Recovery is Fleeting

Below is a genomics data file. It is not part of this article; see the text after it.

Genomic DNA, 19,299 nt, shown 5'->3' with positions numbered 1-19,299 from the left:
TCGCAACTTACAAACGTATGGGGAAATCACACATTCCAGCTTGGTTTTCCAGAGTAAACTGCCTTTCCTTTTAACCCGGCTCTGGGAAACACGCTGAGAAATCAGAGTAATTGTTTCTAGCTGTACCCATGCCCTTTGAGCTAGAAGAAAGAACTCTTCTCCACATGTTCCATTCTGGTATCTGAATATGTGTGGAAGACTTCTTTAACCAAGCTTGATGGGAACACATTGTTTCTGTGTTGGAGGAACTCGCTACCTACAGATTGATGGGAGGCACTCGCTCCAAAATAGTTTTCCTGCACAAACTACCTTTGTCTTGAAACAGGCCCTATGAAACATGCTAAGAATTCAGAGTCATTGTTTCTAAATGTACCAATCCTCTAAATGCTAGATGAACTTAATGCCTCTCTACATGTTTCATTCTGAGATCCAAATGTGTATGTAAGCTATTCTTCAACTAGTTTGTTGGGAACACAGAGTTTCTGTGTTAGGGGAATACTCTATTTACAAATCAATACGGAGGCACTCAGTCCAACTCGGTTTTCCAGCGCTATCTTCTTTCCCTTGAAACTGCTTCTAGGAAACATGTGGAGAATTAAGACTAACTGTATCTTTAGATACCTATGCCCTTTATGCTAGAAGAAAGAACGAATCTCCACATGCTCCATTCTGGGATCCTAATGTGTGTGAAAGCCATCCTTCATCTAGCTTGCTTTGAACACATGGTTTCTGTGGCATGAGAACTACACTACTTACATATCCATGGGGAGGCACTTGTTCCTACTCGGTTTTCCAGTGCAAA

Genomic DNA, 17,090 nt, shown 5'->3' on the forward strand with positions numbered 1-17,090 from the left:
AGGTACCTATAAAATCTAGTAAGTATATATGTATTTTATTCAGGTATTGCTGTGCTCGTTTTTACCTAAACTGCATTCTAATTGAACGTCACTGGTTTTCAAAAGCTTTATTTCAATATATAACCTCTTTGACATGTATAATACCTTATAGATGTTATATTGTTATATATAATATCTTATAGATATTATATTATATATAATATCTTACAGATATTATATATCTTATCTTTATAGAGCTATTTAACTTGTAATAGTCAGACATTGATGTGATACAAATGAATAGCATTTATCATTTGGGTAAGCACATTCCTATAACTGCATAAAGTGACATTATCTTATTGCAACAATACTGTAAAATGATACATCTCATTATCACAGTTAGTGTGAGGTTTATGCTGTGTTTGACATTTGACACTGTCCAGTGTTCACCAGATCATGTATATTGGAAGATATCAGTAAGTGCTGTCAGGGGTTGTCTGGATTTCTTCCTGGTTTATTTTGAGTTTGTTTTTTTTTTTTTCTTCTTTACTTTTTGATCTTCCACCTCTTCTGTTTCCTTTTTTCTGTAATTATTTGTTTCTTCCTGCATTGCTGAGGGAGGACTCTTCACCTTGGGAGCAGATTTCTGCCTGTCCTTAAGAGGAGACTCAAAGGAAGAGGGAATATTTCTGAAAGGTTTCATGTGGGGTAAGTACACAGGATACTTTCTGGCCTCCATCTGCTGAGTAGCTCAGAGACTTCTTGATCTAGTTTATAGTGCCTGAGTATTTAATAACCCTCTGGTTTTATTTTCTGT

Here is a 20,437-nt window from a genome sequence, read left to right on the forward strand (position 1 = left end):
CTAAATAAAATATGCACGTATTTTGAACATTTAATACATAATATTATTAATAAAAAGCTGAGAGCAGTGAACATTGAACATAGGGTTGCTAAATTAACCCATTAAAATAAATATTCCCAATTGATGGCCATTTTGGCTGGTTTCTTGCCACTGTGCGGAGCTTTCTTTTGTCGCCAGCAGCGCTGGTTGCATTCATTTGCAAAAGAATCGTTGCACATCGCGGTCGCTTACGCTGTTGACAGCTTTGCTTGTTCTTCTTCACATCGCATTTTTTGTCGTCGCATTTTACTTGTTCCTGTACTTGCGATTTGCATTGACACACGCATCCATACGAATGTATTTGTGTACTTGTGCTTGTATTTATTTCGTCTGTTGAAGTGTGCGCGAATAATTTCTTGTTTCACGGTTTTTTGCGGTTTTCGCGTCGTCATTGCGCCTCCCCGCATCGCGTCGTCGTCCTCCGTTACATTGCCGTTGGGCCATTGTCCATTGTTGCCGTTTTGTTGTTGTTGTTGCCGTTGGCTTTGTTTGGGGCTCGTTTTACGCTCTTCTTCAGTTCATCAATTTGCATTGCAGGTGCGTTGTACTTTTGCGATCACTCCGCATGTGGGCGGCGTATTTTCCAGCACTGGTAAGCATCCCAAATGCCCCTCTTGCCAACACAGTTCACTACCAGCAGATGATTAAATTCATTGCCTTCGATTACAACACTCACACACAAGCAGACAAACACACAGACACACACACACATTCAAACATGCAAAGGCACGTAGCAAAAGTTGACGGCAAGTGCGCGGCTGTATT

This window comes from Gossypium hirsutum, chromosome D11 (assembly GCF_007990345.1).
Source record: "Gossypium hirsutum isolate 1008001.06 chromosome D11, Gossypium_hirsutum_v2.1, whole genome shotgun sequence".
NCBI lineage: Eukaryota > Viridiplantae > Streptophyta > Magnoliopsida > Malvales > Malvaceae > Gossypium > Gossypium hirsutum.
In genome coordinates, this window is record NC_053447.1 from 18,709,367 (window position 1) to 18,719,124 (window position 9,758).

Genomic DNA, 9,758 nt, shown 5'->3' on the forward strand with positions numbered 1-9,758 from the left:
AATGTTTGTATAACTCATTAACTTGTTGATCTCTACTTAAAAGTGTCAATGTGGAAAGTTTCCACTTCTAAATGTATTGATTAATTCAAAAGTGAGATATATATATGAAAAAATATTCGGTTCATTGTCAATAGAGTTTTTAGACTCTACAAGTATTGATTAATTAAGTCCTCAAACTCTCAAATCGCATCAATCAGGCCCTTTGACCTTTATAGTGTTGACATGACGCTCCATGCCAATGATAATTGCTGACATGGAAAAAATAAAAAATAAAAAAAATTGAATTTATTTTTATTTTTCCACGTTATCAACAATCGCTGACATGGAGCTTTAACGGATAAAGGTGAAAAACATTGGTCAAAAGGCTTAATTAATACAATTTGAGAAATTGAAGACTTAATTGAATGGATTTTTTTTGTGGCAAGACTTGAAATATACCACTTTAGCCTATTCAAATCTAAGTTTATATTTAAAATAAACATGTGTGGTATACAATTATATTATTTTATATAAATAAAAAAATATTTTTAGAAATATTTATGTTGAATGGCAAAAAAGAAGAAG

Recovery is bizarre. It's volatile and linked to so many external factors. The successes and set backs seem like tides - they have an ephemeral quality about them. I can't quite hold onto the moments long enough to appreciate how different they feel. I don't have time to fully conceptualize what recovery means, by the time I form a viable picture in my mind the bulk of it has washed back out to sea and I'm left with a soggy pile of sand that just seconds ago resembled a castle. It's no secret that I've been struggling (the world "struggle" feels like an understatement, but it's the best I've got). Yet this evening, home alone, I sat down and ate a meal. With every robotic bite I was impressed by what I was bringing myself to do. As my legs twitched under the table out of sheer terror and the ED shouted in my ear, I kept chewing and swallowing and regarding the whole event as some super-human feat. To most people it's not that awe-inspiring - oooh, a 20 year athlete ate dinner - not so earth-shattering. Yet for a few nervous minutes I could look at my empty plate and see it as a step forward.Unfortunately moments like this are hard to come by and I realize that the occasional meal will not save me from years of malnutrition. Most days are still spent fretting over an extra Saltine or the calorie content of vitamins and fish oil. This disease is truly crazy-making. I zoom from one extreme to another so quickly that when I pass "normalcy" I can only get a quick glimpse. I someday these glimpses will become my lasting reality. I hope one day I will go to bed without thinking "I ate today, so I can't eat tomorrow." I hope someday I will look around the table at people enjoying a meal and feel like I fit in, instead of feeling jealous that they can eat and I can't. One day I hope to have something to show for all the time and energy I have put into the recovery process.